As strange as this may sound, Romney's faith gives him an edge over other Republican contenders and Obama when it comes to the economy. It is a well known fact that LDS people generally make good business leaders. The reason is because the LDS Church provides its members with opportunities in missionary work and in ecclesiastical positions that are ideal to learning important skills that are essential in both the private and public sector, especially when it comes to business and governance.
It is well known that Mormons who serve a mission learn valuable skills that help them to become successful in business, politics, law and medicine. Watch below as CNBC provides a glimpse into how being an LDS missionary helps Mormons become successful in business:
LDS men and women are not required to serve missions. Its a personal decision. Some people decide to go proselyte for the Church while others don't.
Mitt Romney volunteered to serve as a missionary for the LDS Church in France:
France was a troubled place when Romney arrived there and provided some unnerving experiences for a young American man. There were riots, disrupted communication, and a government near collapse. Romney, who faced the hardship of trying to teach religion in a country filled with chaos, prepared later in his mission for a new challenge as assistant to his mission president. Even then he was consistently a leader. He worked hard and got results. He was ready for leadership.Things were not perfect on his mission, however. As Romney was driving the mission president, the mission president’s wife, and Romney’s missionary companion to an appointment, another car came speeding around a curve, missed a turn and swerved into their lane, hitting them. Romney was pronounced dead by police. Though he did survive, Romney had to overcome some injuries, not the least of which were pyschological and emotional: the mission president’s wife did die. Romney’s grief was intense.However, despite grief and the physical pains of the accident, Romney was not allowed much time to recover. His mission president left for a time to take his wife’s body home. Romney, who was only 21 years old, and his companion found themselves in charge of an entire mission, a task normally assigned only to much older men. They were responsible for overseeing 200 missionaries and assist in serving 3,000 church members. Another mission president, assigned to Geneva, was sent in to provide emergency training and support, but he quickly found the young men knew what to do, so he returned to his own mission. He said they were quite capable. Romney pushed aside his grief and pain and focused on the task in front of him. He was excited by the opportunity to learn to do something extremely difficult under difficult circumstances.The expectation was that Romney and his companion would do the minimum required to keep things functioning, a tremendous task in itself. However, Romney was not then—as he is not nowcontent with doing the minimum. He decided that although they’d only baptized 70 people the first half of the year, they’d baptize a total of 200 for the entire year. He went around the mission, speaking to the young missionaries and getting them excited about this new goal. He learned to speak to large audiences, a skill which has benefited him greatly in his secular life.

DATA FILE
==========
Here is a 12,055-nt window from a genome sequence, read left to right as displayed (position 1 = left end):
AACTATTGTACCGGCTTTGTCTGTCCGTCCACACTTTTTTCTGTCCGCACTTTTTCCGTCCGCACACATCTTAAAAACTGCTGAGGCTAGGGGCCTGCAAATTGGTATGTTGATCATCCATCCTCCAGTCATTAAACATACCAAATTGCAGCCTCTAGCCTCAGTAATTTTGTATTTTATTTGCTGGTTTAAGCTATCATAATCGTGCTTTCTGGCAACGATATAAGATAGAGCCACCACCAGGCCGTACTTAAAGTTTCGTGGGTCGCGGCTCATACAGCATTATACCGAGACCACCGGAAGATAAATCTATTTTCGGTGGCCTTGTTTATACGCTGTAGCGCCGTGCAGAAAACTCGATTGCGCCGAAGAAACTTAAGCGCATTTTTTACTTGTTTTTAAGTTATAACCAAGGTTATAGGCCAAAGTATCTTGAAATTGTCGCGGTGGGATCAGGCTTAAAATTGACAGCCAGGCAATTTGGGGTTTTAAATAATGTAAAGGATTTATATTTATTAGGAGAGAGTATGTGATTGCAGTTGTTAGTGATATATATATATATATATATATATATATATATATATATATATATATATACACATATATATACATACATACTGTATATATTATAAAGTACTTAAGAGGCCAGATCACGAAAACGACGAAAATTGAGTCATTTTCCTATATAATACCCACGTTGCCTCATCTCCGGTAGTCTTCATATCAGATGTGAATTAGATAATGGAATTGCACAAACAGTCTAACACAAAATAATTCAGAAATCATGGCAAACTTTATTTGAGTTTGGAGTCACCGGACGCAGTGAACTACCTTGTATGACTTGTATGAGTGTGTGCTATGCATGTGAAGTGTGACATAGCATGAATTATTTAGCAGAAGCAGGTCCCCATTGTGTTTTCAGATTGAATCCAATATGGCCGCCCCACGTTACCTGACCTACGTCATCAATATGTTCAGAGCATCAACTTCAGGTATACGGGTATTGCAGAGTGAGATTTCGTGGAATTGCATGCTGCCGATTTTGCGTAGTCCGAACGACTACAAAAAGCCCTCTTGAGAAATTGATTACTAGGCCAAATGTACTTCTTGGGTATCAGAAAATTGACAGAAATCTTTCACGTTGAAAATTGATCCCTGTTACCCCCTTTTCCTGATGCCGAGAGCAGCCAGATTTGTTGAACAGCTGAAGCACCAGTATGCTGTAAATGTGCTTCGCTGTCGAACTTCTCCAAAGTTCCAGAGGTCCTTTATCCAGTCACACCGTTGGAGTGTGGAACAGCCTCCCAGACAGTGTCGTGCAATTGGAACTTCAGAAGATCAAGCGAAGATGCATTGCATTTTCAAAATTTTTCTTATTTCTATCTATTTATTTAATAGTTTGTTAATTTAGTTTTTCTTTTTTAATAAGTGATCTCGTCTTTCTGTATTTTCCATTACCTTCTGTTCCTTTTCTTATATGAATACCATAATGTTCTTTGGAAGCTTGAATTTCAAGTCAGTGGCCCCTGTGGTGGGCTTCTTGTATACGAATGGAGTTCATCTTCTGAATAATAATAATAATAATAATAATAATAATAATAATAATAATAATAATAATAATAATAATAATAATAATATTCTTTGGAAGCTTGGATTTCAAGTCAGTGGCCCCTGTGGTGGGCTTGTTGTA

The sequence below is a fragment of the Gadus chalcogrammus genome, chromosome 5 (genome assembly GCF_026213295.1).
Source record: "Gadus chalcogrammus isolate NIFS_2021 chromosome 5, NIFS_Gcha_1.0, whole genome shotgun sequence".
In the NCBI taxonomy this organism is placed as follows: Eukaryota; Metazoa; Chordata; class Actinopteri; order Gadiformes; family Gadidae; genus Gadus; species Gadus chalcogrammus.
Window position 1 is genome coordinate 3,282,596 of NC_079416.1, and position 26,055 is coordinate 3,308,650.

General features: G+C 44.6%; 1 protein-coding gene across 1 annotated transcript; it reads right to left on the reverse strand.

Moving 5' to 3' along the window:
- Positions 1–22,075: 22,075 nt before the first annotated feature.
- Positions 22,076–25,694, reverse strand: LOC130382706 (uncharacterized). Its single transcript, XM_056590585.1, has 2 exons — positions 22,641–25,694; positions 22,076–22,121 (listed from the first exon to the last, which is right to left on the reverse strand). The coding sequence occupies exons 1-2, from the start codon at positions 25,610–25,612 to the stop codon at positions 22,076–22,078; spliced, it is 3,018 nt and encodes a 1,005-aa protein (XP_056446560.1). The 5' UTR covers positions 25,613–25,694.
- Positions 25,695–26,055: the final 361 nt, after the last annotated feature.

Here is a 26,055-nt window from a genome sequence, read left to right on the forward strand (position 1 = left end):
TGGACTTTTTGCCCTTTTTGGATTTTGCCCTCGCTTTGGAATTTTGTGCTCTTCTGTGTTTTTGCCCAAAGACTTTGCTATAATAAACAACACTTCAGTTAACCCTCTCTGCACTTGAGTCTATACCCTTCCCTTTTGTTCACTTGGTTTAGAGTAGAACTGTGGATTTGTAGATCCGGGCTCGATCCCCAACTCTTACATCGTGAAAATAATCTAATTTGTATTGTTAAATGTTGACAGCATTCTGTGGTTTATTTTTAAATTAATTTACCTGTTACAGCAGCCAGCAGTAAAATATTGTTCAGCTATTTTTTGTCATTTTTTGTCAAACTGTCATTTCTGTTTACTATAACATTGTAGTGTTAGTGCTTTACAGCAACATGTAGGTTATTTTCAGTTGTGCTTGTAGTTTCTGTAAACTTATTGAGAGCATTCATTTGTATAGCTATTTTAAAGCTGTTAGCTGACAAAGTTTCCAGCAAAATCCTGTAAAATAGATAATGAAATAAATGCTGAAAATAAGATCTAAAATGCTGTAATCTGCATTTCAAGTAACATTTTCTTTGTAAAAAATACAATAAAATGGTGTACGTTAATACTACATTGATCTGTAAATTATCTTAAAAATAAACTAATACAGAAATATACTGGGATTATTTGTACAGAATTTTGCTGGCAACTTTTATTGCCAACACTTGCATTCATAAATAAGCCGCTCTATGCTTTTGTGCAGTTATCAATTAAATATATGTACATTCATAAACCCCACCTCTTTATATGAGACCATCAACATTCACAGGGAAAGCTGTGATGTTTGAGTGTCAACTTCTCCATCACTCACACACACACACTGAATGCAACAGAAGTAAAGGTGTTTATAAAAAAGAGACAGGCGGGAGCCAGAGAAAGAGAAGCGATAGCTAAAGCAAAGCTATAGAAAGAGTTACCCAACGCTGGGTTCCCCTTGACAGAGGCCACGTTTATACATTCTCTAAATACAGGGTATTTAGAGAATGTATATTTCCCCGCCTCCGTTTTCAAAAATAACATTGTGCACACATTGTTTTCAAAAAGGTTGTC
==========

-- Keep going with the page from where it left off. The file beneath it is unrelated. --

Being a missionary wasn't the only voluntary service he rendered for the Mormon Church. He later served as an LDS Bishop in Belmont, Massachusetts. Sometime thereafter, he was promoted to be a Stake President in the Boston area.
The reason why Mormons tend to be successful in business, law, and politics is because they're taught to be leaders and assume responsibiliites at a young age:
Mormon boys enter the priesthood at age 12, taking the title of deacon. At 14 they become a “teacher”, then a full priest at 16. Each title, and each progression, comes with new responsibilities, and at each stage a smaller number become leaders among their own age-group.
That progression of leadership and responsibilities continues on into adulthood and doesn't end when you become a certain age. LDS members continue to serve in various positions even as they retire from their profession.
Its worth noting that serving in various positions in the LDS Church, including serving a mission, has helped many Mormon women in many areas of employment. There are a lot of successful LDS women in business and many of them are apart of the LDS Business Women's Association (LDSBWA). For a lively discussion about women who have served a mission and become successful in the business field, Mormon Feminist Housewives has an blog on the same subject.
The reason why I believe Romney's faith will be an asset rather than a liability is because people are looking for a leader who has experience in creating jobs and knows how the economy works both on a national and international level.
Leadership, like almost everything else, is a skill that can be learned and applied to many areas of life both personally and professionally. By accepting these positions in the LDS Church at an early age, he began to learn valuable leadership skills. These early life lessons, followed by decades of service in the LDS Church as well in the private and public made him the successful leader he is today.
A candidate's religion is just one factor out of many things a voter uses to determine whither or not that candidate will get the voters support. Its important to note a candidate's values and not the theology of his religion, is what matters the most when deciding who to vote for in the upcoming elections. Its also important to consider how the candidate's religion has influenced his personal and professional life.
Tune in tomorrow as we look at how Mitt Romney became successful in the business world.